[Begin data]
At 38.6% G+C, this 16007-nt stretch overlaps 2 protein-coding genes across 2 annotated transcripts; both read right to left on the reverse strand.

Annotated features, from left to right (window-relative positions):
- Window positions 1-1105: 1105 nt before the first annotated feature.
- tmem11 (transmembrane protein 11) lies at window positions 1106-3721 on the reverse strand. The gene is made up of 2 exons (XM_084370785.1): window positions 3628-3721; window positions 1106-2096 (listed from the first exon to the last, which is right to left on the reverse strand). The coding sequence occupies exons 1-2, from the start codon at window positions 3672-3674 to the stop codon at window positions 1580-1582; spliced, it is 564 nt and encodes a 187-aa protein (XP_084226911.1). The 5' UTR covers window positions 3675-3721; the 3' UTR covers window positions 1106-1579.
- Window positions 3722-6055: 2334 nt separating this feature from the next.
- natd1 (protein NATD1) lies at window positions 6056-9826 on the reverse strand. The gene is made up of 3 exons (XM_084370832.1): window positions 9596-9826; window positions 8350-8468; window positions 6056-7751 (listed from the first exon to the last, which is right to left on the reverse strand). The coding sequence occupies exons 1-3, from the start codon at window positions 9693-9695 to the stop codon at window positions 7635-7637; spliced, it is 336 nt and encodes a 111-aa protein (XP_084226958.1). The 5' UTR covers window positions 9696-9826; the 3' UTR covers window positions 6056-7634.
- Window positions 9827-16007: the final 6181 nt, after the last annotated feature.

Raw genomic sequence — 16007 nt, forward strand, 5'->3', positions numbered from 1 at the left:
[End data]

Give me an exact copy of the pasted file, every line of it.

At 38.6% G+C, this 16007-nt stretch overlaps 2 protein-coding genes across 2 annotated transcripts; both read right to left on the reverse strand.

Annotated features, from left to right (window-relative positions):
- Window positions 1-1105: 1105 nt before the first annotated feature.
- tmem11 (transmembrane protein 11) lies at window positions 1106-3721 on the reverse strand. The gene is made up of 2 exons (XM_084370785.1): window positions 3628-3721; window positions 1106-2096 (listed from the first exon to the last, which is right to left on the reverse strand). The coding sequence occupies exons 1-2, from the start codon at window positions 3672-3674 to the stop codon at window positions 1580-1582; spliced, it is 564 nt and encodes a 187-aa protein (XP_084226911.1). The 5' UTR covers window positions 3675-3721; the 3' UTR covers window positions 1106-1579.
- Window positions 3722-6055: 2334 nt separating this feature from the next.
- natd1 (protein NATD1) lies at window positions 6056-9826 on the reverse strand. The gene is made up of 3 exons (XM_084370832.1): window positions 9596-9826; window positions 8350-8468; window positions 6056-7751 (listed from the first exon to the last, which is right to left on the reverse strand). The coding sequence occupies exons 1-3, from the start codon at window positions 9693-9695 to the stop codon at window positions 7635-7637; spliced, it is 336 nt and encodes a 111-aa protein (XP_084226958.1). The 5' UTR covers window positions 9696-9826; the 3' UTR covers window positions 6056-7634.
- Window positions 9827-16007: the final 6181 nt, after the last annotated feature.

Raw genomic sequence — 16007 nt, forward strand, 5'->3', positions numbered from 1 at the left: